Alice Waters on the Art of Simple Food—and Even Simpler Persuasion
It’s the 1970s. Chef Alice Waters boards a small plane in Santa Fe carrying sackfuls of fresh strawberries for her Berkeley restaurant, Chez Panisse. These are no ordinary fruits. Grown at Rancho Santa Fe’s famous Chino Farms, they exude the complex and enticing scents of locally grown organic produce—scents that have been missing from Americans’ kitchens for years. One by one, the other passengers’ heads turn. Their noses sniff. Then, one by one, they ask Waters if they can have a taste.
Food writer and future Gourmet magazine editor Ruth Reichl was Waters’s companion on the flight. “I watched Alice essentially give away dessert at the restaurant,” she told a sold-out crowd at The Art of Simple Food: Alice Waters in Conversation with Ruth Reichl, an event organized by the Chicago Humanities Festival last Thursday. “What everyone was saying was, ‘I had forgotten about strawberries.’”
The awakening of lost sense memory was a theme throughout the evening, which brought Reichl and Waters together onstage at the Art Institute of Chicago’s Rubloff Auditorium. Waters recalled the first time she tasted true haricots verts instead of standard Kentucky Wonder green beans, and described in detail a carefully crafted tripe sandwich she once ordered from an Italian street vendor. Each new taste was an inspiration for the chef, who, at Chez Panisse, pioneered the organic, locally grown fare now known as California cuisine.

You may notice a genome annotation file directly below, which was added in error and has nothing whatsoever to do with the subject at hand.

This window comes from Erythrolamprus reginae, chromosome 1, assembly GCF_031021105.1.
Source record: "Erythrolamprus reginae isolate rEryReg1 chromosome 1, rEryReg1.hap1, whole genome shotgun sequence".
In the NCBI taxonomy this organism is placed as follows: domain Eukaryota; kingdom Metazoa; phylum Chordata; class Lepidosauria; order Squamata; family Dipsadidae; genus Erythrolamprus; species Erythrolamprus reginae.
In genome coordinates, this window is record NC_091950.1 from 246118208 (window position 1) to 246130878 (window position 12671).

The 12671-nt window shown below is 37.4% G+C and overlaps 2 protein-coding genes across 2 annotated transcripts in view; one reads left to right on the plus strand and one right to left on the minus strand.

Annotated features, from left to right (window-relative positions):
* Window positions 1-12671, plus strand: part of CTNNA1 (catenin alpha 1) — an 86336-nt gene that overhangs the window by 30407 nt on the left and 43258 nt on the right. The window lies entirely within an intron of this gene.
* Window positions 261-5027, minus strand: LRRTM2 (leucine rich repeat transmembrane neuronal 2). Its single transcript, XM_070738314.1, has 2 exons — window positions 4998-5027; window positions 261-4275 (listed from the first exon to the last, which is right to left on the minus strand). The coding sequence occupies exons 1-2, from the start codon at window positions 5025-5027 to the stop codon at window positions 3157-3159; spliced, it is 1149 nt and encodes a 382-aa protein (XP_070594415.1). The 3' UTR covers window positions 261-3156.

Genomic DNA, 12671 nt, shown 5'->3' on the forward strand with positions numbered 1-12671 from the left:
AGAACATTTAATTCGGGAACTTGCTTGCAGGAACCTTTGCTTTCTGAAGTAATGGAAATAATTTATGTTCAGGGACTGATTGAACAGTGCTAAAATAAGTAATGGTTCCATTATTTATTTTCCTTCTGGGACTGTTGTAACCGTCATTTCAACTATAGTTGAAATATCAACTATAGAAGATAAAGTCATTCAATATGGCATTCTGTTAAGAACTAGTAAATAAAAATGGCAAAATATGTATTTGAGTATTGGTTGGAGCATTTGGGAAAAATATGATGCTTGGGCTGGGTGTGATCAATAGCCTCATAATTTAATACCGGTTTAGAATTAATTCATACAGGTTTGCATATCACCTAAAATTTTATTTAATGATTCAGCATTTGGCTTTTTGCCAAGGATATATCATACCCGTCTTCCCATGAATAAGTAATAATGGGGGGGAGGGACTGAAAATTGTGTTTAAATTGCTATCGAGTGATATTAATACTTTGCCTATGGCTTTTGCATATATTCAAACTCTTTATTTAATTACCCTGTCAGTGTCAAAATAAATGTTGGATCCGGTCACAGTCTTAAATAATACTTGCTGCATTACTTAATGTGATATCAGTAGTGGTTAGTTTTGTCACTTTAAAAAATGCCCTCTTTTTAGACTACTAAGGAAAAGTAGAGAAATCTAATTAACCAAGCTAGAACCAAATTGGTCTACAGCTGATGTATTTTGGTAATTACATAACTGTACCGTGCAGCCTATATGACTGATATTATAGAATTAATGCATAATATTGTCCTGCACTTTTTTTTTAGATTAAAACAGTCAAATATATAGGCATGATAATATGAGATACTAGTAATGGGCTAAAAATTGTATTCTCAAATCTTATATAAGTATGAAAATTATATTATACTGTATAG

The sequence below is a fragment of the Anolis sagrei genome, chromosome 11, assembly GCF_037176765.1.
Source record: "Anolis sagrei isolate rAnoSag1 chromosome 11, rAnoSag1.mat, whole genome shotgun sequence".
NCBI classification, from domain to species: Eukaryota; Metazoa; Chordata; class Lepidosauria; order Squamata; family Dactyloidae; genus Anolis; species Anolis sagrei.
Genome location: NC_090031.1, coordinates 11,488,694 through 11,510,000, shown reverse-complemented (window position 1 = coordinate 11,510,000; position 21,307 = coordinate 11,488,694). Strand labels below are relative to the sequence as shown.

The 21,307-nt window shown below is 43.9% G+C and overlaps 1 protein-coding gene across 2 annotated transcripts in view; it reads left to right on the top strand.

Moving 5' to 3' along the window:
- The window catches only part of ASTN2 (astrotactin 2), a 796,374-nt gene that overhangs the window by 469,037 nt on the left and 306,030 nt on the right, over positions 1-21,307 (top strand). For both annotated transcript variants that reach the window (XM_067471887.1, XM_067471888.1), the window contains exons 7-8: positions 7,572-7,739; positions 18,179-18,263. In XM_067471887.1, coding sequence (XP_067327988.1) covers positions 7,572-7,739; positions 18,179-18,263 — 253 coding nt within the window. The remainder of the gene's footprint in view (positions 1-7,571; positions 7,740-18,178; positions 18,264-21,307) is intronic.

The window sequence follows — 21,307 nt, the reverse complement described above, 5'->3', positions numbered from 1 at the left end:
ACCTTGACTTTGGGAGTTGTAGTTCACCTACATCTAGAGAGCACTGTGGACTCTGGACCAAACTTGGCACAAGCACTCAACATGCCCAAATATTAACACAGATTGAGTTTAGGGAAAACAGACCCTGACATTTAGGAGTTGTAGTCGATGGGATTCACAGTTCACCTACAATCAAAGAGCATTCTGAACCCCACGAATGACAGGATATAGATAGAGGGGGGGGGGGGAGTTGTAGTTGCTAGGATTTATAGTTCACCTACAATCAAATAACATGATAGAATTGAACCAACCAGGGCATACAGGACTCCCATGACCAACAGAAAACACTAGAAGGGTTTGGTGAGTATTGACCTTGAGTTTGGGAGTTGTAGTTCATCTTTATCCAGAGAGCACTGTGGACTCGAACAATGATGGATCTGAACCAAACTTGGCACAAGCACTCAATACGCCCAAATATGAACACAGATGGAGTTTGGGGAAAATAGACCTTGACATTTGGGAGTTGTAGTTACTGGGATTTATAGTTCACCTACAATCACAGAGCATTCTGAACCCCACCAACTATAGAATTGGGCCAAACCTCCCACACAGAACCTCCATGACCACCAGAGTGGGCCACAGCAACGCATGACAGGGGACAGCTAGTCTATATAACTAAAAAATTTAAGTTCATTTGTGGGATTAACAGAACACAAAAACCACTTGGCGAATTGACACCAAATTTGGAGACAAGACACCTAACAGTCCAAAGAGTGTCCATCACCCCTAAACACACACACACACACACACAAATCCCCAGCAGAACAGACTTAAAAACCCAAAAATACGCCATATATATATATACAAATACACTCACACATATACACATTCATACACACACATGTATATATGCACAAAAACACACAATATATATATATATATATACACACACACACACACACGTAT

But Waters’s cooking has always been about more than expanding palates. It’s also a persuasive technique.
Seventeen years ago, Waters partnered with a local Berkeley middle school to start an organic garden and kitchen classroom where students could assist in the preparation of healthy, fresh food. The initiative would eventually flower into the Edible Schoolyard Project, a nonprofit that works to foster similar programs in schools across the United States. But at first, the program encountered resistance from faculty. In a school that struggled to pay for basic equipment like textbooks and chairs, “the idea that you would spend money on the cafeteria was unthinkable,” Waters said.
Waters had a simple solution: she invited the teachers to Chez Panisse.There was a special dinner for the principals of all 17 Berkeley public schools, and catered meetings for the math department. Soon, Waters had built a coalition to support her initiative—and not just because of the free food.
“It’s a very powerful thing to invite people to an unexpected place,” she said, “to have a conversation about something they haven’t thought about before.”
It doesn't seem like a stretch to think that the members of the audience that night might agree.
Photos by Aubrey Boonstra.